Black River – East Fork
A pleasant central Wisconsin paddle with little signs of human civilization. Enjoy oxymoronic slow riffley current with the highlight of the trip being large granite protrusions and boulder beds.
Good but hidey access area by Pray Road. It will be on the northwest side of the bridge, with a solid pull-off area for the car and an obscure trail leading down to the water.
Unless you are an uber-mountain biker, this is a no-go for a bike shuttle. The roads between Pray Road and the East Fork Campground are, for the most part, all gravel–the big, bad loose stuff to boot….would be no fun at all to bike.
There is a livery service for the Black River in Hatfield (not too far away) and the owner is willing to do shuttle services for the East Fork if you arrange appointments in advance (normally he services just the upper Black River). The business is called “Hatfield Sports Shop” and can be reached at: 715-333-5009.
I’ve been contacted by Todd who can also assist with shuttling, as well as provide water level updates. You can reach him at firstname.lastname@example.org.
River Depth, Navigability and Current:
Despite the occasional riffles you’ll encounter, this is not a fast river and drops at a slow 2.8′ per mile. For all the horror stories about how low the East Fork can get, we went at 477 CFS with PLENTY of padding to spare. I suggest not going any deeper (that will submerge the rock formations). You want to paddle through granite Atlantis not above it. I think 300 CFS would be a good target rate and you might get away with a low 200 CFS run with bumps on the riffles. Note: USGS no longer uses the East Fork gauge so you’ll have to use weather.gov.
Substrate and Water Quality:
Fairly clean water, but heavily stained from the local minerals and plants, which gives it a unique black and sometimes root beer color. Actually think this river is “blacker” than the main branch of the Black River. Substrate is very clean, with a mix of sand and large rocks. On occasion boulder gardens will pop out of the water and these will be most striking at lower flow rates.
Some ducks, shorebirds, an eagle, and a lot of beaver evidence (both paths and chewed sticks). There were more pines (especially majestic white pines) in the beginning of the trip; then later on there was intermittent to mostly oak barrens. This definitely has potential to be a nice fall color paddle. In the shady areas by the rock bluffs were cool mosses, fungi and ferns. For an “up-north” river, there was a surprising number of prairie plants and grasses, particularly bluestem, growing on the banks.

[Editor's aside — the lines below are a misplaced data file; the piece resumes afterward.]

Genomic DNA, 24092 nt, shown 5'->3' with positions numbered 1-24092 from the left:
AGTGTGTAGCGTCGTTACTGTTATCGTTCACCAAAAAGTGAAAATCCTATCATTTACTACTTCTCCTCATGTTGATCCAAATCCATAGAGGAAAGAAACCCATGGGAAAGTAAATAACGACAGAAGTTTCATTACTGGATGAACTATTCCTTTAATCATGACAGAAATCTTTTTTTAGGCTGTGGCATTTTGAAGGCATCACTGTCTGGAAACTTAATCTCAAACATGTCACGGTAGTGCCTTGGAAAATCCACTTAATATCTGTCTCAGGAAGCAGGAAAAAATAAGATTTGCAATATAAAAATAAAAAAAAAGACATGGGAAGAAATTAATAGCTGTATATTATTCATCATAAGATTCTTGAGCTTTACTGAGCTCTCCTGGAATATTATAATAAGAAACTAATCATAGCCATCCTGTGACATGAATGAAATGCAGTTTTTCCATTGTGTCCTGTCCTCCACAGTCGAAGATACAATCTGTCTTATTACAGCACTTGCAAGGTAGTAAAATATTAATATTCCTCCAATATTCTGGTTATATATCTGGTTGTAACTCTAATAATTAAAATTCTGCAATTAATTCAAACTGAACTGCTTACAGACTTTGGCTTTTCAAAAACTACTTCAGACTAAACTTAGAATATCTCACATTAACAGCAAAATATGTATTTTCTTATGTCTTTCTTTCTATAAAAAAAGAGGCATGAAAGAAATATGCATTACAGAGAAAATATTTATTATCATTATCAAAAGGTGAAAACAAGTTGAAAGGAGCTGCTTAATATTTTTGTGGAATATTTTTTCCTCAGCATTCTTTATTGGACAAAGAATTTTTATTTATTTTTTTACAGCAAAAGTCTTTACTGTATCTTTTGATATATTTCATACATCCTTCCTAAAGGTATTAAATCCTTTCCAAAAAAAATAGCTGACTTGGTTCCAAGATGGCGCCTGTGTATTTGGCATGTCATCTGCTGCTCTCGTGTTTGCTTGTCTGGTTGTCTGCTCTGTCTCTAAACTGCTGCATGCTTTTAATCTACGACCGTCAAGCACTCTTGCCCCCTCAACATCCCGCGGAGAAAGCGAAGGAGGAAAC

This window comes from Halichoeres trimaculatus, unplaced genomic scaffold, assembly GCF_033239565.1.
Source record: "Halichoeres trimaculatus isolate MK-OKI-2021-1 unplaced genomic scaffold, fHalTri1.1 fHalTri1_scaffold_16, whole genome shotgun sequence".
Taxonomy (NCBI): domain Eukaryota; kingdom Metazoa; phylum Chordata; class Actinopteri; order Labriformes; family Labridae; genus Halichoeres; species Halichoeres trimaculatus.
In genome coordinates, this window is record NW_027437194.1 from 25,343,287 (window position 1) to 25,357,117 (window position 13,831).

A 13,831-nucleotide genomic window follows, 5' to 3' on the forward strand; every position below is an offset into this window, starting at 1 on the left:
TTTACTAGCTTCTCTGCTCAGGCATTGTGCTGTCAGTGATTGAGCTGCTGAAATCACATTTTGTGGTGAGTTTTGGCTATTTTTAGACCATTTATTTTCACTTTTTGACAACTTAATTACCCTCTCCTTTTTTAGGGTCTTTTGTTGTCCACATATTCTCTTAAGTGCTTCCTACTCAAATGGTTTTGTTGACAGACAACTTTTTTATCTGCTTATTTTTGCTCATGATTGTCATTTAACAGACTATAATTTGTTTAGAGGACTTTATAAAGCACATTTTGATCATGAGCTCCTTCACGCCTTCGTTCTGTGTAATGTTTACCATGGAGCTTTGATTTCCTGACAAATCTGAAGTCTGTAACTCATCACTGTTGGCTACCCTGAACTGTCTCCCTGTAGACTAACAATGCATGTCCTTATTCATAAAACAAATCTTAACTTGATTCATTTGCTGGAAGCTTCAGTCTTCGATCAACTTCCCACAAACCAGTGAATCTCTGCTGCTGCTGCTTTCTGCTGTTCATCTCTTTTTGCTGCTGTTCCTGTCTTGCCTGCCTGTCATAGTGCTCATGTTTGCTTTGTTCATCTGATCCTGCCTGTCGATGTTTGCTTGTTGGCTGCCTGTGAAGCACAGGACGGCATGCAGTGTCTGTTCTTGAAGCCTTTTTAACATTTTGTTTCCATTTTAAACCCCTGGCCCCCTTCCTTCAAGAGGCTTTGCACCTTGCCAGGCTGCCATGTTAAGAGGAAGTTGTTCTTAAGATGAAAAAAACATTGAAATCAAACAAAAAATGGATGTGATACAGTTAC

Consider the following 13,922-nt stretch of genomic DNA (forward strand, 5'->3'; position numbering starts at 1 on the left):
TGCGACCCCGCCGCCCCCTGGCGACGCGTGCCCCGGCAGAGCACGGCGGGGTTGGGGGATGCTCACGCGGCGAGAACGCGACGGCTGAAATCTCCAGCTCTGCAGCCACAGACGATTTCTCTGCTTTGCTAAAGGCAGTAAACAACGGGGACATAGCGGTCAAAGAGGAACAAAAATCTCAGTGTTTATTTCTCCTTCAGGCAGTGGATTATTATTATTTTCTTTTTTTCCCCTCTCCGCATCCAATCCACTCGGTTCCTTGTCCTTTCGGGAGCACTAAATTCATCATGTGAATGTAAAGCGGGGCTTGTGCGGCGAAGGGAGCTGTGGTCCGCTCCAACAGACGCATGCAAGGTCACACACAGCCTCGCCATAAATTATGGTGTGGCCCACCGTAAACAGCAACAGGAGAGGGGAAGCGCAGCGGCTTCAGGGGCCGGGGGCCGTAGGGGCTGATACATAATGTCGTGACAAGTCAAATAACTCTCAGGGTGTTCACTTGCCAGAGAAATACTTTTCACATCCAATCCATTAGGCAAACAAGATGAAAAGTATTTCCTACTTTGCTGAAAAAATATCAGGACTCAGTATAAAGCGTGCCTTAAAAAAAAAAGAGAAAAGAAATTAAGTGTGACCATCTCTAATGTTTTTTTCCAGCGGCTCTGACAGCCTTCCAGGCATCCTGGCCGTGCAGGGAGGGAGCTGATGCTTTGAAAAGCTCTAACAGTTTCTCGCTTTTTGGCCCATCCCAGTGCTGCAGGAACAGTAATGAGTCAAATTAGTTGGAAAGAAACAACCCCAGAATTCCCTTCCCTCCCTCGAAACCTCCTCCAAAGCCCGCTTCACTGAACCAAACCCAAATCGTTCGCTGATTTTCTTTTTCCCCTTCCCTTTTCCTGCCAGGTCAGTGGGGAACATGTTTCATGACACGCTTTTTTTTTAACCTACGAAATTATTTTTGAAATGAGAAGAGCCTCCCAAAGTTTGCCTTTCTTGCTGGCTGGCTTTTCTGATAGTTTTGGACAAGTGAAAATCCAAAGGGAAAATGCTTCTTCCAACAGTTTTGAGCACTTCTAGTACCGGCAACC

I’ve wanted to do the East Fork for a while, but kept putting it off for multiple reasons, but mostly because of my worry about it being either too high or too low. It’s not a commonly paddled nor reviewed river, but I have heard stories of how shallow and high it can get, so was very nervous about incorrectly timing a paddle on the river.
The trip starts well at Pray Road, with very nice tree canopies casting a peaceful aura over the river. You’ll soon see some small sandbars and random boulders on the shoreline which are a sign of things to come. There were multiple boulder gardens and slabs of granite “pouring in” from the banks, which gives this river a unique and exotic feel. The granite formations are very similar, coming in perpendicular to the current, like wing dams, forcing the current to one side of the river.
By and large this is a surprisingly wide and deep river for just 477 CFS (which is maybe a bit above normal). Often the current is very slow, but at times picks up for a fun little riffle. Most of the riffles are located at the granite “wing dams,” which adds much appreciated thrust to the current. None of the riffles were tricky. Maybe at much higher flow rates they could be dangerous and at much lower flow rates bumpy, but really should be pretty minor. The only solid class 1 rapids would be in the middle of the trip (officially called “Whitetail Rips”) and even that is pretty easy. In fact, many of my trips are NOT suitable for longer kayaks and canoes, but this river certainly would be!
The best part of the river will be the middle third. There will be some occasional smooth, dark granite outcroppings, but the highlight was the massive granite boulders and (for lack of a better term) big granite blobs on the shore and in the water. If it wasn’t for these rock formations, it would just be a 3-star trip, as it is a solid wilderness adventure, but nothing super exotic or varied.